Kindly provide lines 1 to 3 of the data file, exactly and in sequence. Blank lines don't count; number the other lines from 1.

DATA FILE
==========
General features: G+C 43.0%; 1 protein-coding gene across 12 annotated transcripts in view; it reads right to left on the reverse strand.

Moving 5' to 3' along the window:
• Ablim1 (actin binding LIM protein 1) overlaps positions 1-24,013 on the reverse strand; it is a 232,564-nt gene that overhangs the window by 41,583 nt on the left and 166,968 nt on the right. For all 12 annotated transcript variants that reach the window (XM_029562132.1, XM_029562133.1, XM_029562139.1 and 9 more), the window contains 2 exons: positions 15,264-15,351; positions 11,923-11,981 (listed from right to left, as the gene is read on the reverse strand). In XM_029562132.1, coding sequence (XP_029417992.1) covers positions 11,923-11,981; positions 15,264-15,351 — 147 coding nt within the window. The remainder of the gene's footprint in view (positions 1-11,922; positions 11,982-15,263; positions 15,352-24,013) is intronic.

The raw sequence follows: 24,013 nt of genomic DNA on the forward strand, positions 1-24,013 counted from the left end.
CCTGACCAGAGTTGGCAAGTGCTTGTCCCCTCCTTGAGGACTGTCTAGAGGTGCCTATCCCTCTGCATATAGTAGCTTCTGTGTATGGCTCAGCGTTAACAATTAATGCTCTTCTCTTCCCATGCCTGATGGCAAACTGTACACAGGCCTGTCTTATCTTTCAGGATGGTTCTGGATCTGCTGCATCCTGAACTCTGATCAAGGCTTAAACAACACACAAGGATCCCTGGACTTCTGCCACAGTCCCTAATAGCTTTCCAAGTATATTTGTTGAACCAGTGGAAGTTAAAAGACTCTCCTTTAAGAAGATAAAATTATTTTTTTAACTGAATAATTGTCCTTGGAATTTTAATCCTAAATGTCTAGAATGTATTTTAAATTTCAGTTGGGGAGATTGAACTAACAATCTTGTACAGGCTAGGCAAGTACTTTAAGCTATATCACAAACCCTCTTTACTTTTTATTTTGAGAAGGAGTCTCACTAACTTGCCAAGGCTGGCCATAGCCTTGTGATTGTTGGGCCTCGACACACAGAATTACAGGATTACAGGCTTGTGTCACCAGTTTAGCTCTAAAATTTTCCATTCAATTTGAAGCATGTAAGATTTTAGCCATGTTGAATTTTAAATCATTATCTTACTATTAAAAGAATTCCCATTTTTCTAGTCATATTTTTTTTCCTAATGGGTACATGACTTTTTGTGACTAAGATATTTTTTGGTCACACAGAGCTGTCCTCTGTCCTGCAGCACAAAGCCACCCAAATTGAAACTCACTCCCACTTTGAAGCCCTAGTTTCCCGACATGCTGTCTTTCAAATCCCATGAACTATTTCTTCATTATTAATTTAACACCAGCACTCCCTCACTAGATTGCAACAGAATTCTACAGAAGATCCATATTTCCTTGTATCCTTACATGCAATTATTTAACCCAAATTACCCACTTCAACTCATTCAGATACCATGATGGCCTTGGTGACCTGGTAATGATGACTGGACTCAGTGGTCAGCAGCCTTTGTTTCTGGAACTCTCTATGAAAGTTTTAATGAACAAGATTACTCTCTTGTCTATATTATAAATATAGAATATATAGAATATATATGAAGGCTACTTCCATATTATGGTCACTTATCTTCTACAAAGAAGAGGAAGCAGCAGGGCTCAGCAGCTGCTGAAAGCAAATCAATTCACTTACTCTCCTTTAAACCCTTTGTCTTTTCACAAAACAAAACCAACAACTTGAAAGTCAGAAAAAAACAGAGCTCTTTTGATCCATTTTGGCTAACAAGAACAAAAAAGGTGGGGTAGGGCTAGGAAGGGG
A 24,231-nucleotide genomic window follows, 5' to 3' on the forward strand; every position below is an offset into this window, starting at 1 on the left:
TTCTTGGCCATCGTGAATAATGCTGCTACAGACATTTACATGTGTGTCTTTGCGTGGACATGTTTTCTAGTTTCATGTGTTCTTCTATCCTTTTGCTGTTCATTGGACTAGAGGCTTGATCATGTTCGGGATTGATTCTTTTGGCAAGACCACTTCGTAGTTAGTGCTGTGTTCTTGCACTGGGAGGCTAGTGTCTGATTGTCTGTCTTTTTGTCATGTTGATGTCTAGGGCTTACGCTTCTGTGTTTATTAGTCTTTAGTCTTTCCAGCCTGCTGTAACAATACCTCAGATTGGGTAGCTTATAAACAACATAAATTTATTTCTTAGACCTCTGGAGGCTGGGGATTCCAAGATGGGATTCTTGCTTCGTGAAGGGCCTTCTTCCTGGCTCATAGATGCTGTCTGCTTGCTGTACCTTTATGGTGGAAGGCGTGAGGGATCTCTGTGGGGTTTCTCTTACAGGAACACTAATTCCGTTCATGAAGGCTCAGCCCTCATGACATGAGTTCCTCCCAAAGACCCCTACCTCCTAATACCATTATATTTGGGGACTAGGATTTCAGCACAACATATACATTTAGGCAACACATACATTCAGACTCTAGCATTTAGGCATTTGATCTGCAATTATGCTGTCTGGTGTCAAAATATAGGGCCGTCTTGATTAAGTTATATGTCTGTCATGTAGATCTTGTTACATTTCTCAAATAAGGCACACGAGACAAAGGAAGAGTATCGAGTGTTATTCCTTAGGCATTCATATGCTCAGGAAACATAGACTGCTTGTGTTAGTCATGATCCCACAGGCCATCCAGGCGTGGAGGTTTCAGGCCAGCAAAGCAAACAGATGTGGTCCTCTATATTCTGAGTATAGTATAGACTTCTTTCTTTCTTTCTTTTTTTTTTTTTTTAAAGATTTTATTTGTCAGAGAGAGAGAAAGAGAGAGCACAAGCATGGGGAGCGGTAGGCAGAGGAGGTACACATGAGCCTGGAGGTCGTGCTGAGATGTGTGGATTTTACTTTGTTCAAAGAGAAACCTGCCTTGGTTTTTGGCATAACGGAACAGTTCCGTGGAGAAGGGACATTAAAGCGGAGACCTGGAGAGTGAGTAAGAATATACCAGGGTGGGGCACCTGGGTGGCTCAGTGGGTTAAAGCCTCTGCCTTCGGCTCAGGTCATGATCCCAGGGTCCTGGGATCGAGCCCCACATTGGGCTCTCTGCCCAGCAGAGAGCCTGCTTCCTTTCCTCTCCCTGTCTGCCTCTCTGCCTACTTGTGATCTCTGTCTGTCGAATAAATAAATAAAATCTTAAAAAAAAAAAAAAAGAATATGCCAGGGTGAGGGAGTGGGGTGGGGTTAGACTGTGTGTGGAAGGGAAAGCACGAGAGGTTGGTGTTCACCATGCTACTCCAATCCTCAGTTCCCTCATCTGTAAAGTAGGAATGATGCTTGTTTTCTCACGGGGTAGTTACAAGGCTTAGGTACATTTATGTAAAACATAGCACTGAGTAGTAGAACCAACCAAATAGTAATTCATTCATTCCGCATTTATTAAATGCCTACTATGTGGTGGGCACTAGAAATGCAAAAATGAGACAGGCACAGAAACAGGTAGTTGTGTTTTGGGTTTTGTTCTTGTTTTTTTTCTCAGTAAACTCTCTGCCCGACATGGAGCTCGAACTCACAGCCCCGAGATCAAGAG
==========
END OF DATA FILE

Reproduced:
General features: G+C 43.0%; 1 protein-coding gene across 12 annotated transcripts in view; it reads right to left on the reverse strand.

Moving 5' to 3' along the window:
• Ablim1 (actin binding LIM protein 1) overlaps positions 1-24,013 on the reverse strand; it is a 232,564-nt gene that overhangs the window by 41,583 nt on the left and 166,968 nt on the right. For all 12 annotated transcript variants that reach the window (XM_029562132.1, XM_029562133.1, XM_029562139.1 and 9 more), the window contains 2 exons: positions 15,264-15,351; positions 11,923-11,981 (listed from right to left, as the gene is read on the reverse strand). In XM_029562132.1, coding sequence (XP_029417992.1) covers positions 11,923-11,981; positions 15,264-15,351 — 147 coding nt within the window. The remainder of the gene's footprint in view (positions 1-11,922; positions 11,982-15,263; positions 15,352-24,013) is intronic.